The motion seeking to have two third Gender Bill implemented flopped on Wednesday due to lack of requisite quorum. Only 174 members were present in the House.This is the fourth time the bill has been differed in Parliament since the promulgation of the new constitution in 2010.
The law requires that two thirds of the Members of Parliament must be present so that voting for the bill can be effected.
Out of 75 female lawmakers, about 20 were present, raising eyebrows on whether Kenya Women Parliamentarians Association was committed to the implementation of the gender bill.
On November 28, 2018, voting on the two-thirds gender House representation rule was deferred on the same ground, despite women parliamentarians' efforts to lobby their male counterparts to support the bill.
The passage of the Bill is meant to give women a fair chance in a male-dominated domain.
National Super Alliance (NASA) leaders Raila Odinga and Kalonzo Musyoka were present to urge their members to approve the bill, but their effort bore no fruit.
Despite the 2010 Constitution providing for equal representation of both genders, it has failed to demonstrate how the gender rule is to be effected, perhaps explaining the reason why it has remained an uphill task.
The Duale bill
The Constitution of Kenya (Amendment) Bill 2018 by Majority leader Aden Duale seek to have members of either gender nominated to both Houses to attain the gender rule. This is if there is failure to meet the requisite number after the General Election.
Currently, the National Assembly has 75 women, 22 elected from the 290 constituencies in the last election; six nominated on the 12 nomination slots, and 47 elected as woman representatives. Thus requiring 42 nominated Members of Parliament to achieve the gender principle.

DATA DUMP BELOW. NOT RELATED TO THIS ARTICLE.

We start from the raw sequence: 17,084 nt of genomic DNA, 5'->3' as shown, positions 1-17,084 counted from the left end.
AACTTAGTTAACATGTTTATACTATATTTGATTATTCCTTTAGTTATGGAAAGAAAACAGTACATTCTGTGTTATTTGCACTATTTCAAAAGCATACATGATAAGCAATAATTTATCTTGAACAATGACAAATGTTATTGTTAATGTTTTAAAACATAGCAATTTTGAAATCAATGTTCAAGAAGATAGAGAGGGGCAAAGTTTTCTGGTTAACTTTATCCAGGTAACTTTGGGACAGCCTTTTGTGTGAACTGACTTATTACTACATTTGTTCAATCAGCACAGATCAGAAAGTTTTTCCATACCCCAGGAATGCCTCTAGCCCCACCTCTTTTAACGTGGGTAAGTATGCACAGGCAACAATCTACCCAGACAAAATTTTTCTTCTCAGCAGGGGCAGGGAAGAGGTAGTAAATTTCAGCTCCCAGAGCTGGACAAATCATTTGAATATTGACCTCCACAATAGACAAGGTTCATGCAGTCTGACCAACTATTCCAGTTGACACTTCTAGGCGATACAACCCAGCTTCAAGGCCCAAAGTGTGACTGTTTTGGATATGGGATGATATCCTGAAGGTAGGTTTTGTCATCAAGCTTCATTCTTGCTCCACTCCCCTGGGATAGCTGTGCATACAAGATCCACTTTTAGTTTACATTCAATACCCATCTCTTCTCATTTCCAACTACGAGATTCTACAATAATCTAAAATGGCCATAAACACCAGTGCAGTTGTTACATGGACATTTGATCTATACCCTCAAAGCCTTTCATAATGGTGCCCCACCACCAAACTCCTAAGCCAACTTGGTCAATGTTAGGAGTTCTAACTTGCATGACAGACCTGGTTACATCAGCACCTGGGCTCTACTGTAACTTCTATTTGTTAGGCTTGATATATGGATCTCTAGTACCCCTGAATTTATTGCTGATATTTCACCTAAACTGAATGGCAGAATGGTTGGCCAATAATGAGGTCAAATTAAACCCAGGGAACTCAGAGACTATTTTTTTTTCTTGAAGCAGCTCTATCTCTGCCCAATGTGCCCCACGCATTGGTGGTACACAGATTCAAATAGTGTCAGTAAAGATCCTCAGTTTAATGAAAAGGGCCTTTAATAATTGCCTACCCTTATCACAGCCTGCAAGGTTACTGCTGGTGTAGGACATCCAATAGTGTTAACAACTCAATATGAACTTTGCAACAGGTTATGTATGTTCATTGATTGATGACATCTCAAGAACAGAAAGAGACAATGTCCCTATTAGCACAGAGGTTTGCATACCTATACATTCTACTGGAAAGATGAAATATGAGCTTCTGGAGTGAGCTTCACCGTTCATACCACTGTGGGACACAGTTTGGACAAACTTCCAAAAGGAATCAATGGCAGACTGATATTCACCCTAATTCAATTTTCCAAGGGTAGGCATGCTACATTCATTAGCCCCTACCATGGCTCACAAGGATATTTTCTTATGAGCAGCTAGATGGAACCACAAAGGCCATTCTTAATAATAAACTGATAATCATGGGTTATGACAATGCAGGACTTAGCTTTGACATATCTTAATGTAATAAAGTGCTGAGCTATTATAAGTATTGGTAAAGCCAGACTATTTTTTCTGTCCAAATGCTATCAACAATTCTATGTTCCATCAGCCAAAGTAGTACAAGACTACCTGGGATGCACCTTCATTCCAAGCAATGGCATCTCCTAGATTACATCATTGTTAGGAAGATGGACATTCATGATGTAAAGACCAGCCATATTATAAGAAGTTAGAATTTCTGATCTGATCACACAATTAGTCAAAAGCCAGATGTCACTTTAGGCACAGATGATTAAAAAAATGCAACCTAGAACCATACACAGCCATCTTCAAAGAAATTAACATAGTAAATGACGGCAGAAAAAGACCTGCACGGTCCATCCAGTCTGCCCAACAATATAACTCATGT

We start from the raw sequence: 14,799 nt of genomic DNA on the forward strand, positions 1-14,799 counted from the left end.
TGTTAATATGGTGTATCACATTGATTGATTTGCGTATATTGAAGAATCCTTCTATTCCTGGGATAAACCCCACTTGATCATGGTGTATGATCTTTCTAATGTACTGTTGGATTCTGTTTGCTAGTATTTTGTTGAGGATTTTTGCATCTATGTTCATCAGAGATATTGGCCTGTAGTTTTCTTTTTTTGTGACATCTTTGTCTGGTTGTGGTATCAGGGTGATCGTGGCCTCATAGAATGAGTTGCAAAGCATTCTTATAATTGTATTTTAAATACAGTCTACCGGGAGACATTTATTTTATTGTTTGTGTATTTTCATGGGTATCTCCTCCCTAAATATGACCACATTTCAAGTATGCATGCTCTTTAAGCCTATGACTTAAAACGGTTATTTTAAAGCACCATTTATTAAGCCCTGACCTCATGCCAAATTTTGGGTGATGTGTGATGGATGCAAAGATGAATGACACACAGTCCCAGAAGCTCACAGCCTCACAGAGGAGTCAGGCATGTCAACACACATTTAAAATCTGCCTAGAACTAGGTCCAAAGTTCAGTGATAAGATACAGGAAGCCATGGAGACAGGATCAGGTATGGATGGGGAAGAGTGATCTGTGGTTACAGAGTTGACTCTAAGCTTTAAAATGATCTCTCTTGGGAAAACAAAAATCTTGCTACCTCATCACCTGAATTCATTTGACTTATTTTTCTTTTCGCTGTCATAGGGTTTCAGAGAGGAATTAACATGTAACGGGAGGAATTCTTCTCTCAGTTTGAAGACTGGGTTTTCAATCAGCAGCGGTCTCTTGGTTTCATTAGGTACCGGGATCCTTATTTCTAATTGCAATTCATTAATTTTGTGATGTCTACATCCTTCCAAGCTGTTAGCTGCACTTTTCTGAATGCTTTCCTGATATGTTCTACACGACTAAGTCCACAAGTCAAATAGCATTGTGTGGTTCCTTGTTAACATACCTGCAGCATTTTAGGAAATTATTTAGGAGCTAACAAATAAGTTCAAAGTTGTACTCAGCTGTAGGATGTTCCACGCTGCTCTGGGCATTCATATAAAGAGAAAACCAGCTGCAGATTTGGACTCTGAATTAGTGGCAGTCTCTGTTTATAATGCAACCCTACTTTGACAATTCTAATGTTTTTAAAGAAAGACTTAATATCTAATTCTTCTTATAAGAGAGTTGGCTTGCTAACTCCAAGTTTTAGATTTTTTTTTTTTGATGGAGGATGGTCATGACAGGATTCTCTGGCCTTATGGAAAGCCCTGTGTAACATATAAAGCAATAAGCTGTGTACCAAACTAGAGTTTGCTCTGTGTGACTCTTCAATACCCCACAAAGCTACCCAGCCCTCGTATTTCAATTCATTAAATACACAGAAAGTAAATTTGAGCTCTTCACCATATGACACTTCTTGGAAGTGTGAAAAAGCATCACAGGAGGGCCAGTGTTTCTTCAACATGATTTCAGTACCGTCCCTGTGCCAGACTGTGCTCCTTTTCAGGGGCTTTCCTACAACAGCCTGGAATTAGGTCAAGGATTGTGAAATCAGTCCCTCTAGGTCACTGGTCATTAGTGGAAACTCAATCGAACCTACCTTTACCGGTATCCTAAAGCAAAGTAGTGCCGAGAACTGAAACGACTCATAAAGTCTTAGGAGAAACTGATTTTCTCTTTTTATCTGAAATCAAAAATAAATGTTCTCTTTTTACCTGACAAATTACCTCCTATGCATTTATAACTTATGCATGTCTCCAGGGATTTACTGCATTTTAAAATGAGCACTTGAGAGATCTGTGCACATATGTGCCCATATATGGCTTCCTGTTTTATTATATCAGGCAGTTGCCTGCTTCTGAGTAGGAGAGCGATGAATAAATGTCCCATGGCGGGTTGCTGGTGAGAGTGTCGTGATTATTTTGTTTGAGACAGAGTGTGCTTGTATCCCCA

This move risks a bloated Parliament because the number of MPs to be nominated would be determined after poll results.
The quest by the Kenyan women seeking equal representation in Parliament has been an eight-year-long journey of a protracted tussle, with the majority of their male counterparts who showing no interest.
On December 2012 the Supreme Court directed the Government to implement a progressive approach in filling the gender gap by August 27, 2015. Nothing happened.
After the expiry of the 2015 deadline, the Centre for Rights Education and Awareness and the Community Advocacy and Awareness Trust sued Parliament and the Senate at the High Court for violating the law.
The lobbies said the leaders failed to enact necessary regulations that would see the two-third gender rule implemented.
Ruling on the case in March 2017, Justice John Mativo said the bicameral House violated women's rights to equality and freedom from discrimination.
He directed both Houses to enforce the gender rule within 60 days. The order was not implemented.
Where It Started
Almost nine years after promulgation of the Constitution, the Gender Bill is still a mirage despite three attempts to have Parliament pass it.
First, former Justice and Legal Affairs committee chair Samuel Chepkonga’s proposal to have the gender principle implemented progressively elicited sharp reactions from the Bill’s proponents.
The second bid by Duale to push the Bill through Parliament flopped after only 178 out of the 199 MPs in the House supported it. Another 13 MPs opposed the Bill, while five abstained from the vote.
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